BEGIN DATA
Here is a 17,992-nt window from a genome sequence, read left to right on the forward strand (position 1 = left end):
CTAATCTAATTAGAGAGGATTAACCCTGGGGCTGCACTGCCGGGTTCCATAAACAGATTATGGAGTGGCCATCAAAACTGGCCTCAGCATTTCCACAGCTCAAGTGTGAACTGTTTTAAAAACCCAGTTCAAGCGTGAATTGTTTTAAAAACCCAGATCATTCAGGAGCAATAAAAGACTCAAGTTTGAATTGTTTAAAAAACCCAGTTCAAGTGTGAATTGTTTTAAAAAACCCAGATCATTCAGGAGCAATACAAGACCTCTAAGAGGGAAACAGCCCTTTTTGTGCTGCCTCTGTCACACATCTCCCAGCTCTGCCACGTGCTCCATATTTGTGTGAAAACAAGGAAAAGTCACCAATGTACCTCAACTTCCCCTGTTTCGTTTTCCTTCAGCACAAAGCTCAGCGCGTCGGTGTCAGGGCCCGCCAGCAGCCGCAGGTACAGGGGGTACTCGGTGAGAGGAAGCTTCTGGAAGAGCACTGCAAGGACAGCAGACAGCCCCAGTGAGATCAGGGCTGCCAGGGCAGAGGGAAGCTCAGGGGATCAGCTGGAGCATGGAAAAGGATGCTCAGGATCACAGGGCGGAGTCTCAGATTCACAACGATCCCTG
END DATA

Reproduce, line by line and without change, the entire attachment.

Here is a 17,992-nt window from a genome sequence, read left to right on the forward strand (position 1 = left end):
CTAATCTAATTAGAGAGGATTAACCCTGGGGCTGCACTGCCGGGTTCCATAAACAGATTATGGAGTGGCCATCAAAACTGGCCTCAGCATTTCCACAGCTCAAGTGTGAACTGTTTTAAAAACCCAGTTCAAGCGTGAATTGTTTTAAAAACCCAGATCATTCAGGAGCAATAAAAGACTCAAGTTTGAATTGTTTAAAAAACCCAGTTCAAGTGTGAATTGTTTTAAAAAACCCAGATCATTCAGGAGCAATACAAGACCTCTAAGAGGGAAACAGCCCTTTTTGTGCTGCCTCTGTCACACATCTCCCAGCTCTGCCACGTGCTCCATATTTGTGTGAAAACAAGGAAAAGTCACCAATGTACCTCAACTTCCCCTGTTTCGTTTTCCTTCAGCACAAAGCTCAGCGCGTCGGTGTCAGGGCCCGCCAGCAGCCGCAGGTACAGGGGGTACTCGGTGAGAGGAAGCTTCTGGAAGAGCACTGCAAGGACAGCAGACAGCCCCAGTGAGATCAGGGCTGCCAGGGCAGAGGGAAGCTCAGGGGATCAGCTGGAGCATGGAAAAGGATGCTCAGGATCACAGGGCGGAGTCTCAGATTCACAACGATCCCTG